How to treat a hangover? Some argue for rest and electrolytes. Some for Tylenol. Some swear that “hair of the dog” cures what ails you.
Well, a recent study out of the UK found that the “hair of the dog” camp was onto something.
The paper was a meta-analysis of 18 different studies involving 404 participants that looked at beer’s ability to dull pain intensity and boost the pain threshold. The authors found that once participants hit a blood alcohol content (BAC) of 0.08, or about four drinks, there was a small rise in participants’ pain thresholds.
However, that 0.08 BAC showed a substantial effect on lowering the participants’ pain intensity. “We found that when people were given alcohol, their pain ratings were around 25 percent lower compared to when nothing was administered or a placebo was given,” said coauthor Trevor Thompson of London University of Greenwich.
“It can be compared to opioid drugs such as codeine and the effect is more powerful than [acetaminophen],” said Thompson.
Researchers aren’t yet sure why that effect occurs—whether beer blunts the sensation of pain by working on brain receptors, or if it lowers anxiety which in turn reduces the perception of pain.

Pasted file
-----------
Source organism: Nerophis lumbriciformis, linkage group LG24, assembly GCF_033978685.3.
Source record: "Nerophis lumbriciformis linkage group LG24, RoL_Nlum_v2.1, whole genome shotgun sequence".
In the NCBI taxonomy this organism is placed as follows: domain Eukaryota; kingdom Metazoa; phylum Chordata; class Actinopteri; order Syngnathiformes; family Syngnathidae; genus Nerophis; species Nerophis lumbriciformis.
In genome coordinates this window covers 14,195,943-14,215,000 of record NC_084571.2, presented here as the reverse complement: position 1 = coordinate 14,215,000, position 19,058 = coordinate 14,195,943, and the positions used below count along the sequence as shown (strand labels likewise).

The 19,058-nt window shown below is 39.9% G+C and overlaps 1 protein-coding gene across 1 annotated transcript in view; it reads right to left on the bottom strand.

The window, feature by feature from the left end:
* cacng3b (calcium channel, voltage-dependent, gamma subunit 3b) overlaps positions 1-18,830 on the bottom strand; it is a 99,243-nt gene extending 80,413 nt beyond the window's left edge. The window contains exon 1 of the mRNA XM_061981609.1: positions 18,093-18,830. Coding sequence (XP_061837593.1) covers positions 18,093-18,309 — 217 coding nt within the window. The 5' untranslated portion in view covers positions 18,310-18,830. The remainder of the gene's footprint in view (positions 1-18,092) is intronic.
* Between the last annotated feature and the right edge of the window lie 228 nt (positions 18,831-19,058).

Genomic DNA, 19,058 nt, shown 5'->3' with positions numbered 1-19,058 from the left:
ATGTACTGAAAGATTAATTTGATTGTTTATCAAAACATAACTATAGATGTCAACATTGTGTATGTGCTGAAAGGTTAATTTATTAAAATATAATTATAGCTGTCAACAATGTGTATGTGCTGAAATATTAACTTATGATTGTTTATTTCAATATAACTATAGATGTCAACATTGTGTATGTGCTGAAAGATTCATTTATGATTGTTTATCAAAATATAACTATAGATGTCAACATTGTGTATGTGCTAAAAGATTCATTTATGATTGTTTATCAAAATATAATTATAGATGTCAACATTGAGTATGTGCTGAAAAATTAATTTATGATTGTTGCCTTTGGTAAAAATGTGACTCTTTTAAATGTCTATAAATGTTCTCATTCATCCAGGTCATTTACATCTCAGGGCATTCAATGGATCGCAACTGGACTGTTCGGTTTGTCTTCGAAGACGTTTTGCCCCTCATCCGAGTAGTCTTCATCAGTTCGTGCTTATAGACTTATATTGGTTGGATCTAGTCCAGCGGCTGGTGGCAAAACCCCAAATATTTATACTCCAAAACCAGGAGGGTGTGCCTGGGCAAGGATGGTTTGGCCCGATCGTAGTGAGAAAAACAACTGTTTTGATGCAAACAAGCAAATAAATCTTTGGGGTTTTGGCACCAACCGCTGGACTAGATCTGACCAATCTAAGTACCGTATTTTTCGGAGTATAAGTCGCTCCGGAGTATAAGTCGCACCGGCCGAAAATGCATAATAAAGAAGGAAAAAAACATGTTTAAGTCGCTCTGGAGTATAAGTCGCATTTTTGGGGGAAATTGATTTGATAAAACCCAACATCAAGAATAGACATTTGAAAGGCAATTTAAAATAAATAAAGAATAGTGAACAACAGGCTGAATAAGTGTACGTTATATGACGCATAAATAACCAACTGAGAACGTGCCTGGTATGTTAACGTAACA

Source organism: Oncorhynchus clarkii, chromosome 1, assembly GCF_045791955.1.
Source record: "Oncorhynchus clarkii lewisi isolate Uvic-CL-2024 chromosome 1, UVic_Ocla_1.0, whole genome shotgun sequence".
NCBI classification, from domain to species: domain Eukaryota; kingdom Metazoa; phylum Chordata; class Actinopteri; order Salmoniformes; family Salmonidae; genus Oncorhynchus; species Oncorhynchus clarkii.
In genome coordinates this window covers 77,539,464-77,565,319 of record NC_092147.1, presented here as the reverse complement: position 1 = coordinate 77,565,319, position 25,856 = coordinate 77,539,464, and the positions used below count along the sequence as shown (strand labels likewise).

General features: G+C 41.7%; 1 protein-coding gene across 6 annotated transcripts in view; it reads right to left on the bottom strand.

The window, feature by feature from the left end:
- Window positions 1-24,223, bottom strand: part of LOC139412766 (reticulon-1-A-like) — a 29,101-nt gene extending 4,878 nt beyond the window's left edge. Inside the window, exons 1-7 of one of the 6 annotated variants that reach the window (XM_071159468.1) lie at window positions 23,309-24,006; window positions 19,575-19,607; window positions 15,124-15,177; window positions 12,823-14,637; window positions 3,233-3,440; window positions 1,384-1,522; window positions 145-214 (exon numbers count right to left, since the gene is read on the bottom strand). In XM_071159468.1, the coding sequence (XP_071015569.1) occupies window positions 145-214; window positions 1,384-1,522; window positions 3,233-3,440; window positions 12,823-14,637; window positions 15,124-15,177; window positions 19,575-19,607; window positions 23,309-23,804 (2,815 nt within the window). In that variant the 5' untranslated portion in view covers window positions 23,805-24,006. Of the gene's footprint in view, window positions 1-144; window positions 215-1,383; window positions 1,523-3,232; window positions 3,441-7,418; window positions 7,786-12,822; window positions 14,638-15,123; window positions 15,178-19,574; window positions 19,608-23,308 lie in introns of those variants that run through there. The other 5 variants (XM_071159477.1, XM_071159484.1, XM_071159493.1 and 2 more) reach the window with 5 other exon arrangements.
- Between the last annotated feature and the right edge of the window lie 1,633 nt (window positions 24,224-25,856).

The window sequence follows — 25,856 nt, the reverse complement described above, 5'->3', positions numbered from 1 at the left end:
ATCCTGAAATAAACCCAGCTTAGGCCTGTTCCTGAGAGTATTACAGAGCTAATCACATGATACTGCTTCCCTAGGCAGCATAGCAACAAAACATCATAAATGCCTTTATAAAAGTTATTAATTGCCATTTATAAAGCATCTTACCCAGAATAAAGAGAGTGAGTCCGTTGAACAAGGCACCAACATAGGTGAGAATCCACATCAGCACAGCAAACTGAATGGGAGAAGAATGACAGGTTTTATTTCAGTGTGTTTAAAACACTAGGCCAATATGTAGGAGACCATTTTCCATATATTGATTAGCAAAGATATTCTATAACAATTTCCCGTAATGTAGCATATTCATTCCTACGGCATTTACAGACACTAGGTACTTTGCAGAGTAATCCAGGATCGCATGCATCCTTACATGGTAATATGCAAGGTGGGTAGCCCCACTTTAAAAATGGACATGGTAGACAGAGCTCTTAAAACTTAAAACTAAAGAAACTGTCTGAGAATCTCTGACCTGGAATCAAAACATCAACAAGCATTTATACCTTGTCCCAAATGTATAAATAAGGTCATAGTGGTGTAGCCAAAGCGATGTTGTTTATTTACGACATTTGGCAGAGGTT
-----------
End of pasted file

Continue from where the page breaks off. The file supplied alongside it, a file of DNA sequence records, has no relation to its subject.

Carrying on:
But don’t reach for that pint just yet.
For one thing, the type of pain that the studies examined was different than the type of pain that pain medications treat. “The studies that we looked at used short-term, acute pain that
was induced by experimental methods,” said Thompson. For instance, participants might dunk their hands in cold water. But in trials of pain medication, researchers examine longer-term persistent pain.
“Even though experimental pain inductions offer a great deal of experimental control, short-term pain and long-term persistent pain are different in many ways. Chronic pain tends to be more intense, produces greater distress, is less controllable. . . and it involves several different neural mechanisms,” he continued.
The pain relief effects are also likely to be outweighed by the dangers of drinking this level of alcohol. The National Institute on Alcohol Abuse and Alcoholism defines low-risk drinking for women as no more than three drinks on any single day, and no more than seven drinks per week. For men, it’s no more than four drinks on any single day, and no more than 14 drinks per week.
Drinking more than these guidelines can result in high blood pressure, cancer and liver disease. “Ironically, [drinking that much] could even present an increased risk for developing other future chronic pain conditions,” said Thompson.
So if you are reaching for alcohol to cope with pain, Dr. Rosanna O’Connor, the Director of Alcohol and Drugs at Public Health England, stressed, don’t. “Drinking too much will cause you more problems in the long run. It’s better to see your GP.”